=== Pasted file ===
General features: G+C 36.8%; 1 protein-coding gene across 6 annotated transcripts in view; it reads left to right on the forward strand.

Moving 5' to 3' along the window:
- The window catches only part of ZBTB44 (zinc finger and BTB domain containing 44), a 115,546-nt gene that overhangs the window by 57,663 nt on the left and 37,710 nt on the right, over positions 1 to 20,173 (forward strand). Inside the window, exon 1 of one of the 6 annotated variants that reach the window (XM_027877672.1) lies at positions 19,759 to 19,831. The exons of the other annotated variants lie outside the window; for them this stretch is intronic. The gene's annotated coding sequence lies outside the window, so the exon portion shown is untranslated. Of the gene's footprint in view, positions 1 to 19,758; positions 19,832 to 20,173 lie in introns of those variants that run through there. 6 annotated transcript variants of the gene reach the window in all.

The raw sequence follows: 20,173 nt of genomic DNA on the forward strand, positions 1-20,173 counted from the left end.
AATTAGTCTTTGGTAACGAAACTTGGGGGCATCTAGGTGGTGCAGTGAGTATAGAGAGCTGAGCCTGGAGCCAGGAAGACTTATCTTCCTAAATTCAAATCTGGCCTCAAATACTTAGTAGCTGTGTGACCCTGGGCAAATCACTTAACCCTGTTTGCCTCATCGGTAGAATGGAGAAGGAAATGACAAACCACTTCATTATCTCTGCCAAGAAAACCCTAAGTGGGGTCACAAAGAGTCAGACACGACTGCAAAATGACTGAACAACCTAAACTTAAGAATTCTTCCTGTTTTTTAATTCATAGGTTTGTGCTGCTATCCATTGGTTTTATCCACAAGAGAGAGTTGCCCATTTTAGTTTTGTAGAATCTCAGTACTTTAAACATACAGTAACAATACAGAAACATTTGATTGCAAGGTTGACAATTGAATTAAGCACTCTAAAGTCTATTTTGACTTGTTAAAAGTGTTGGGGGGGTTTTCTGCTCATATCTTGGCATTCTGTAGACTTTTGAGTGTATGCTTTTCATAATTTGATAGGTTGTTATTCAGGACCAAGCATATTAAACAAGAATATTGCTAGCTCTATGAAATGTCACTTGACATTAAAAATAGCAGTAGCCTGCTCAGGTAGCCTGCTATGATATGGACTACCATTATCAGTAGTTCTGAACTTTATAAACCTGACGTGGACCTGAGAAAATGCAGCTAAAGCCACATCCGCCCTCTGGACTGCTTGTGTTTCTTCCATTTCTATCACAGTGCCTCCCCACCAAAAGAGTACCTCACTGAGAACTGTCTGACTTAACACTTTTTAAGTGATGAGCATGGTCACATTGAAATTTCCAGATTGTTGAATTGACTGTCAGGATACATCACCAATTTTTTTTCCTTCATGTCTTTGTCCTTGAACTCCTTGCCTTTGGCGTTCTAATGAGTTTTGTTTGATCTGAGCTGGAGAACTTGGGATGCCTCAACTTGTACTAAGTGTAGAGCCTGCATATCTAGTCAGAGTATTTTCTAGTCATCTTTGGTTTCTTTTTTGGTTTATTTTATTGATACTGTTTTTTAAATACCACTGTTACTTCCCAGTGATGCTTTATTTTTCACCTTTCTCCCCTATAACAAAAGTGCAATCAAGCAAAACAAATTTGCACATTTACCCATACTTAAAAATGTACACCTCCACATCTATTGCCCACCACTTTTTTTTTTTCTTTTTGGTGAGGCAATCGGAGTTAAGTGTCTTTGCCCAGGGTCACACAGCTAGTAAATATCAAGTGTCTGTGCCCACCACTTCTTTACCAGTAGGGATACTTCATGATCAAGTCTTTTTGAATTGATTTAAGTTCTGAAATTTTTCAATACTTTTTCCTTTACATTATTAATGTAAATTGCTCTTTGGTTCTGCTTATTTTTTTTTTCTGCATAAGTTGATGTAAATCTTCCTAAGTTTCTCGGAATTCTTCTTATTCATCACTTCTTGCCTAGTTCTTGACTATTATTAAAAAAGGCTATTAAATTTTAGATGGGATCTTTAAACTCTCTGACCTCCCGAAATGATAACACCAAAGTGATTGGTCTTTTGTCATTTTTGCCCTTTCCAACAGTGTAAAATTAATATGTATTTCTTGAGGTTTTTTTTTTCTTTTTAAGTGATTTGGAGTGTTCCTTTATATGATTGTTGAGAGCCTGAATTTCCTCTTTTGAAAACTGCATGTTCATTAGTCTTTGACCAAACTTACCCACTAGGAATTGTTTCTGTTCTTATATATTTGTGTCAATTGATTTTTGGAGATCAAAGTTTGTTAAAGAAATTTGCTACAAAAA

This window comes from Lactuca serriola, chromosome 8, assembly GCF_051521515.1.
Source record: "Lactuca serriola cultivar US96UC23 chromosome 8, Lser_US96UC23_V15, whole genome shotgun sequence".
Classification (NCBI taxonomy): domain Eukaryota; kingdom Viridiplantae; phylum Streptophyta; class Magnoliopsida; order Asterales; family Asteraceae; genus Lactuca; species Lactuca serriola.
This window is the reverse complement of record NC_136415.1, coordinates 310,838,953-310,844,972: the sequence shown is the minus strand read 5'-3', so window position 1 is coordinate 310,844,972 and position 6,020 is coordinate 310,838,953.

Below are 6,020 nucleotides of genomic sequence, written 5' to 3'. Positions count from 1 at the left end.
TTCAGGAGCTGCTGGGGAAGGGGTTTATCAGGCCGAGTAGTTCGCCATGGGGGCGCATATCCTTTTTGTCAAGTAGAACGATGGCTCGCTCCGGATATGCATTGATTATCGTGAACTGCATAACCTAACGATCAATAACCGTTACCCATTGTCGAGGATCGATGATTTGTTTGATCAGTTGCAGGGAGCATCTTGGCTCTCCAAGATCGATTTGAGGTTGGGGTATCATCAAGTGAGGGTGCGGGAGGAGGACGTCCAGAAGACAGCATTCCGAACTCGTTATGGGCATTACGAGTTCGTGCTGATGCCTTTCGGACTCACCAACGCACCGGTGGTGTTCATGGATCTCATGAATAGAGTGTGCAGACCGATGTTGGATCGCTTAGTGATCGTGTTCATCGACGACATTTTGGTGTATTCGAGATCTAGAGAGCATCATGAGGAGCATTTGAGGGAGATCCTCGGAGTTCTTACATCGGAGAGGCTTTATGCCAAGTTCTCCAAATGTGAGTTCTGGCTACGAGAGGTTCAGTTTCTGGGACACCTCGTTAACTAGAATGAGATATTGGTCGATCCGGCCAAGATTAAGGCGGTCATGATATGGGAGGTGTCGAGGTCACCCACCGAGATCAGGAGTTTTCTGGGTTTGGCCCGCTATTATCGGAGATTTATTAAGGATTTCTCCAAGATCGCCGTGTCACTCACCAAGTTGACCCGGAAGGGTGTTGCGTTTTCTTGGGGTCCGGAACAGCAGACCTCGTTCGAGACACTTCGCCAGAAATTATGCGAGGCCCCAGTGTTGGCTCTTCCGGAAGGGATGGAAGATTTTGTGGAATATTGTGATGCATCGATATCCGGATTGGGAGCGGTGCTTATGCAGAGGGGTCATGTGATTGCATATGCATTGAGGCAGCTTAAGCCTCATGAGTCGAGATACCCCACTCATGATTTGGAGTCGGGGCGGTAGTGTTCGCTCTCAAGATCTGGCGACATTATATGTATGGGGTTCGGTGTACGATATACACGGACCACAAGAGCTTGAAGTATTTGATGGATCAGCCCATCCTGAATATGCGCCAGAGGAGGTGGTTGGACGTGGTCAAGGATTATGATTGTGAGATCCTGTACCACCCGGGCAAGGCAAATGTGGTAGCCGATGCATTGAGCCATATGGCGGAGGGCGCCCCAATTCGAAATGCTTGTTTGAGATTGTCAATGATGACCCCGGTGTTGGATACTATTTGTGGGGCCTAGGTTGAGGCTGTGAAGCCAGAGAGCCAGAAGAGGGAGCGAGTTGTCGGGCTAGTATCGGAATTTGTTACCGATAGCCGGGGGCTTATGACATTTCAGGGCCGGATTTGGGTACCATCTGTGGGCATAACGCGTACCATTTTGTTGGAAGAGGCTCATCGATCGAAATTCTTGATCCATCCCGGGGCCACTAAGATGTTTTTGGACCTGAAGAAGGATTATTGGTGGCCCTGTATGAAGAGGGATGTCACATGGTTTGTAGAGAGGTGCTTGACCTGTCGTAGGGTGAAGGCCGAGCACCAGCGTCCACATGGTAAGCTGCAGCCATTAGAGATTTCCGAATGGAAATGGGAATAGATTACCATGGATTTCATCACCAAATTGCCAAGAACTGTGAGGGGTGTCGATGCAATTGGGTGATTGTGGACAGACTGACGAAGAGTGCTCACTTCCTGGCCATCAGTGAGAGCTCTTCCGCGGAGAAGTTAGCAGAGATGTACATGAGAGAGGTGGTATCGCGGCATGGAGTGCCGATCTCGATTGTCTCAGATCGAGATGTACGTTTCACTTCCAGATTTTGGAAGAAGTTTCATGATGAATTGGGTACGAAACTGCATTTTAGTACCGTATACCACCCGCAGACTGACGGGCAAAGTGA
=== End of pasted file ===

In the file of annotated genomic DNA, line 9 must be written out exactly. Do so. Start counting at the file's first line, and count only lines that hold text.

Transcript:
This window is the reverse complement of record NC_136415.1, coordinates 310,838,953-310,844,972: the sequence shown is the minus strand read 5'-3', so window position 1 is coordinate 310,844,972 and position 6,020 is coordinate 310,838,953.